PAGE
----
Articles tagged with education research

What makes teachers highly qualified?

Research has consistently shown that an effective teacher has the greatest single impact on student achievement inside a school. But how to determine what an effective teacher is and even what impact an effective principal has on his or her faculty has been less clear. The good news is these questions are being increasingly addressed in federal and local policy and practice, and was the focus of a Monday morning session at the Federal Relations Network (FRN) Conference.

Over the last decade, what most people have considered a highly qualified teacher is someone who possesses strong credentials, is highly motivated and passionate about teaching, and cares about their students, said Jim Hull, senior policy analyst for NSBA’s Center for Public Education.

But that view has shifted as research and proposed federal legislation call for more rigor and quantitative data to measure teacher effectiveness. The House, for instance, has introduced a bill that would eliminate the provision under the No Child Left Behind Act that identifies teachers with bachelor’s degrees, state certifications, and subject matter knowledge as highly qualified, in favor of programs to develop teacher evaluation systems that would presumably rely on student achievement data like test scores to demonstrate teacher effectiveness.

“It’s going from quality to effectiveness and looking at the impact teachers have on students,” Hull said.

The problem is most states haven’t yet developed systems to quantitatively identify what an effective teacher looks like. Many of the original indicators, such as experience, teaching training, and cognitive skills, still have relevance, Hull said. But research has shown it’s the combination of these factors that is most likely to lead to teaching effectiveness and not any one in isolation. Research literature, for instance, is pretty clear that an advanced degree, in and of itself, does improve teacher efficacy — especially if the degree is not related to the subject matter taught.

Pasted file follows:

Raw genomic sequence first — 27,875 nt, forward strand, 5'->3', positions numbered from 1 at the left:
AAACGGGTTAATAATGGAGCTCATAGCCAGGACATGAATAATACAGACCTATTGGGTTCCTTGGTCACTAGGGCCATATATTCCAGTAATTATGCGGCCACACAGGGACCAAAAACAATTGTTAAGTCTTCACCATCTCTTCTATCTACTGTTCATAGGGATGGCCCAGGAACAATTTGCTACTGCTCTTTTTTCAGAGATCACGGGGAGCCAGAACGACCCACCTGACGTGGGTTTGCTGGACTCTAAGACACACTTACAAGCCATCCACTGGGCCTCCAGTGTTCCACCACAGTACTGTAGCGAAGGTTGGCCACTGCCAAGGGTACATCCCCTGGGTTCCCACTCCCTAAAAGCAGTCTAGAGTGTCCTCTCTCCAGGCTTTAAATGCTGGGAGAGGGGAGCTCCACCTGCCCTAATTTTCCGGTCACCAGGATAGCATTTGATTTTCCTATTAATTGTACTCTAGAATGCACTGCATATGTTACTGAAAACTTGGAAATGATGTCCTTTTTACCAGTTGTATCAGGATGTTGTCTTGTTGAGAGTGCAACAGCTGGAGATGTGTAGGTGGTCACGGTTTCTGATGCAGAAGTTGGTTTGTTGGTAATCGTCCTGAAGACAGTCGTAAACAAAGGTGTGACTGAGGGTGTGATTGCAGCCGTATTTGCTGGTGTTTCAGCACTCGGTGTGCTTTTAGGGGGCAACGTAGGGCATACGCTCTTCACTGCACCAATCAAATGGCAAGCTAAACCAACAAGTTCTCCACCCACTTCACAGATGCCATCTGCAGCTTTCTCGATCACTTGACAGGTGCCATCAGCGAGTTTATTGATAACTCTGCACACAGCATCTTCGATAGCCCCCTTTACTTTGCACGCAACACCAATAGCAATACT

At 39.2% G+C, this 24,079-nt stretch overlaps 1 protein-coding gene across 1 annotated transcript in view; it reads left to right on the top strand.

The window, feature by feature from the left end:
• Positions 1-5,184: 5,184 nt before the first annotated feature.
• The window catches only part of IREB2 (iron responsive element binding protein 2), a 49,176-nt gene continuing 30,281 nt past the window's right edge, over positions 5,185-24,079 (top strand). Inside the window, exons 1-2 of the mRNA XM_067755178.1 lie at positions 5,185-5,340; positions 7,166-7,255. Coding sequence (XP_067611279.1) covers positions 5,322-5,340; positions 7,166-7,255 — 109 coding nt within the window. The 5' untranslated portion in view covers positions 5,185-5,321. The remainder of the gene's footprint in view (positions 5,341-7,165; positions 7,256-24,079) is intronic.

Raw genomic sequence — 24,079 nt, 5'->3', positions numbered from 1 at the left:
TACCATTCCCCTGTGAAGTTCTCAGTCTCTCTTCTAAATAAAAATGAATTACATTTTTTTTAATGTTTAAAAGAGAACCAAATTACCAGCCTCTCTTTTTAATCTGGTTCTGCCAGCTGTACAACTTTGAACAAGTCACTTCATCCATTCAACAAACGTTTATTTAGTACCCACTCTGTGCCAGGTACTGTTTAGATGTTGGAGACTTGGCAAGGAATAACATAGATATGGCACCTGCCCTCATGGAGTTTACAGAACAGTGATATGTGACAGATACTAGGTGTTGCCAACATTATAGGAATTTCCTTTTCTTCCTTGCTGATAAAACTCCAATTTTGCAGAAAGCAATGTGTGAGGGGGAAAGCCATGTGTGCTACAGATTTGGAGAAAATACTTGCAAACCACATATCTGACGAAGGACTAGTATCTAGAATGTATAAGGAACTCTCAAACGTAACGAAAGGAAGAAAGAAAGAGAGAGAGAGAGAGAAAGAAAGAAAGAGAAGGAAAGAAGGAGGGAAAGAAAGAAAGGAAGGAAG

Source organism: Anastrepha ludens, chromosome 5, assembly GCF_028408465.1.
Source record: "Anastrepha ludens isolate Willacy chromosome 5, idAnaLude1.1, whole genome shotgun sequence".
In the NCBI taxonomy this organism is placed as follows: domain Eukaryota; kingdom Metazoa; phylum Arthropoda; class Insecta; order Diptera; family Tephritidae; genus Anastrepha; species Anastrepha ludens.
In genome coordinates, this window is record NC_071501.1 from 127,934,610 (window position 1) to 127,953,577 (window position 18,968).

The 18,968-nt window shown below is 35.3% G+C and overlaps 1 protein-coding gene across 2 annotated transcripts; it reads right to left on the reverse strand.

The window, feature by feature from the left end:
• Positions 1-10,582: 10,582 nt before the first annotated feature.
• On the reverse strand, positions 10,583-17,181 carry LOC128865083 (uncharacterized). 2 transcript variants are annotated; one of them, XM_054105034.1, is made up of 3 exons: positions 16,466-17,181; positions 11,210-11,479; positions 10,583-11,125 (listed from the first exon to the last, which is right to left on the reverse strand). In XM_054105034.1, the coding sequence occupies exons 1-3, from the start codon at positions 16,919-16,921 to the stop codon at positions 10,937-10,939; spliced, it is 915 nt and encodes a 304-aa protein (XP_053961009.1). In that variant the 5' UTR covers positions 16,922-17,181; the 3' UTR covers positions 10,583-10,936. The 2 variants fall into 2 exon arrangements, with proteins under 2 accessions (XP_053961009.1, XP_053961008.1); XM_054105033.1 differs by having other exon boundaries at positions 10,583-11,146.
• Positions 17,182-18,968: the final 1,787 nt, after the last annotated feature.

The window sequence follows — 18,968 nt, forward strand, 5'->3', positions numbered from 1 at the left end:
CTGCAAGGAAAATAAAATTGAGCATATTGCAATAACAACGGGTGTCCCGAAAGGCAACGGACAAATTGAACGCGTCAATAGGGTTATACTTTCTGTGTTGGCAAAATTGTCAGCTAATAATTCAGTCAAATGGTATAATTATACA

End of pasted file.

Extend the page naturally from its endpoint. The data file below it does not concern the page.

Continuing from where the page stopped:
“The most common advanced degree among teachers is in school administration … but there is no evidence that it improves their teaching or the performance of students,” Hull said.

And while teachers have been proven to have a tremendous impact on student success, research is just emerging that shows principals also play an important role.

“Researchers and policy makers have only recently begun to focus on [principals] and have found principals are second only to teachers in having an impact in school,” Hull said. “So what impact do principals have on student achievement? Quite a bit.”

But that impact varies between schools, with evidence suggesting that principals have the greatest impact in the most challenging schools.

“Unfortunately what we see is principal turnover at these challenging schools is twice as high then in less challenging schools,” Hull said. “We really need to find a way to keep our best principals in our most challenging schools.”

Naomi Dillon|February 6th, 2012|Categories: Teachers, Federal Programs, Data Driven Decision Making, Legislative advocacy, FRN Conference 2012|Tags: , , |

Education research abounds, but it takes savvy to separate fact from fiction

296-1253388461oizySharon Begley, science editor at Newsweek, recently slammed education research. Go to the Newsweek website, and you’ll find her opinion under the rather-depressing headline: “Second-Class Science: Education research gets an F.”

She gives some wonderful examples—”an ugly picture,” as she puts it—of research gone bad. How? Out of five studies of a home-schooling program, only one met “the standards for scientific vigor.” And none of 20 studies on a K-8 math curriculum met the rigor necessary to be read with confidence.

ASBJ took a hard look at education research back in its November 2007 issue, but as so many school board members come and go with each election cycle, I’m sure there are many newly elected and appointed policymakers who must wonder: Can you learn anything from education research, given some of the negative perceptions that surround it?

The answer is Yes. You just have to be a smart consumer.

Naomi Dillon|May 20th, 2010|Categories: Educational Research, American School Board Journal|Tags: , |
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